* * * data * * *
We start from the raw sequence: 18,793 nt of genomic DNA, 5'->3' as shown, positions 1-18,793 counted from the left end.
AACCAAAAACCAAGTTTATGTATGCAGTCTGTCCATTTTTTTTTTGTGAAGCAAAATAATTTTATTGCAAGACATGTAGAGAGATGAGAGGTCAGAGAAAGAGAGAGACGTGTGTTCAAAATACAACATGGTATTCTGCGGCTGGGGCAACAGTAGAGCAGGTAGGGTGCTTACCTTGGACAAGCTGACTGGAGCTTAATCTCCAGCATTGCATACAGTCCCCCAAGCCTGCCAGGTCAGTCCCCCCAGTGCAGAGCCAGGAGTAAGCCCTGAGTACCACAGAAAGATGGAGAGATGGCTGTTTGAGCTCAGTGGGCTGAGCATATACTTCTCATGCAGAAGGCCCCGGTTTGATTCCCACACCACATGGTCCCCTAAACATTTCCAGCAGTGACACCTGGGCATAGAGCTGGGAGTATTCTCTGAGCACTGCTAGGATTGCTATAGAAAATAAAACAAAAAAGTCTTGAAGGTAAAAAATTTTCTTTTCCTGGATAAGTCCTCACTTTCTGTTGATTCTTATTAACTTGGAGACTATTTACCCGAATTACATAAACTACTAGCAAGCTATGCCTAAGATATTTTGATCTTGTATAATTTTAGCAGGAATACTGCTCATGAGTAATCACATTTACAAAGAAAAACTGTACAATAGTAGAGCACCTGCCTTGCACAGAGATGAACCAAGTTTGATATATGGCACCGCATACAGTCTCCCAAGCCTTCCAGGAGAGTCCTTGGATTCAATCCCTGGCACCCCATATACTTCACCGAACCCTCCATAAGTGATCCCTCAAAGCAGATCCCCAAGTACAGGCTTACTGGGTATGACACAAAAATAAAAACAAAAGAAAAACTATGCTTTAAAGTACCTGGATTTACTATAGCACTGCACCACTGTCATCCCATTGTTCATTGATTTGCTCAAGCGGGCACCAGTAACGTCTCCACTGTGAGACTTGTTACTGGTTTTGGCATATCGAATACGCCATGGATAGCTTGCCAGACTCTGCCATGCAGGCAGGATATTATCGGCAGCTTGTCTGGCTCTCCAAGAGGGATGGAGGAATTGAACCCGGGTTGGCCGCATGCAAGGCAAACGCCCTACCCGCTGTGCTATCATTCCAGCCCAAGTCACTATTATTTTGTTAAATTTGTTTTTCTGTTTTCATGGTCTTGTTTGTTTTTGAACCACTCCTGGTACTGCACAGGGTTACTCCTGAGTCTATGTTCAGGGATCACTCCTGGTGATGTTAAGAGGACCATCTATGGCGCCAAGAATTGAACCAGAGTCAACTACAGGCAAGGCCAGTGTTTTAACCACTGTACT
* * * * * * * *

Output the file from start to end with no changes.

We start from the raw sequence: 18,793 nt of genomic DNA, 5'->3' as shown, positions 1-18,793 counted from the left end.
AACCAAAAACCAAGTTTATGTATGCAGTCTGTCCATTTTTTTTTTGTGAAGCAAAATAATTTTATTGCAAGACATGTAGAGAGATGAGAGGTCAGAGAAAGAGAGAGACGTGTGTTCAAAATACAACATGGTATTCTGCGGCTGGGGCAACAGTAGAGCAGGTAGGGTGCTTACCTTGGACAAGCTGACTGGAGCTTAATCTCCAGCATTGCATACAGTCCCCCAAGCCTGCCAGGTCAGTCCCCCCAGTGCAGAGCCAGGAGTAAGCCCTGAGTACCACAGAAAGATGGAGAGATGGCTGTTTGAGCTCAGTGGGCTGAGCATATACTTCTCATGCAGAAGGCCCCGGTTTGATTCCCACACCACATGGTCCCCTAAACATTTCCAGCAGTGACACCTGGGCATAGAGCTGGGAGTATTCTCTGAGCACTGCTAGGATTGCTATAGAAAATAAAACAAAAAAGTCTTGAAGGTAAAAAATTTTCTTTTCCTGGATAAGTCCTCACTTTCTGTTGATTCTTATTAACTTGGAGACTATTTACCCGAATTACATAAACTACTAGCAAGCTATGCCTAAGATATTTTGATCTTGTATAATTTTAGCAGGAATACTGCTCATGAGTAATCACATTTACAAAGAAAAACTGTACAATAGTAGAGCACCTGCCTTGCACAGAGATGAACCAAGTTTGATATATGGCACCGCATACAGTCTCCCAAGCCTTCCAGGAGAGTCCTTGGATTCAATCCCTGGCACCCCATATACTTCACCGAACCCTCCATAAGTGATCCCTCAAAGCAGATCCCCAAGTACAGGCTTACTGGGTATGACACAAAAATAAAAACAAAAGAAAAACTATGCTTTAAAGTACCTGGATTTACTATAGCACTGCACCACTGTCATCCCATTGTTCATTGATTTGCTCAAGCGGGCACCAGTAACGTCTCCACTGTGAGACTTGTTACTGGTTTTGGCATATCGAATACGCCATGGATAGCTTGCCAGACTCTGCCATGCAGGCAGGATATTATCGGCAGCTTGTCTGGCTCTCCAAGAGGGATGGAGGAATTGAACCCGGGTTGGCCGCATGCAAGGCAAACGCCCTACCCGCTGTGCTATCATTCCAGCCCAAGTCACTATTATTTTGTTAAATTTGTTTTTCTGTTTTCATGGTCTTGTTTGTTTTTGAACCACTCCTGGTACTGCACAGGGTTACTCCTGAGTCTATGTTCAGGGATCACTCCTGGTGATGTTAAGAGGACCATCTATGGCGCCAAGAATTGAACCAGAGTCAACTACAGGCAAGGCCAGTGTTTTAACCACTGTACT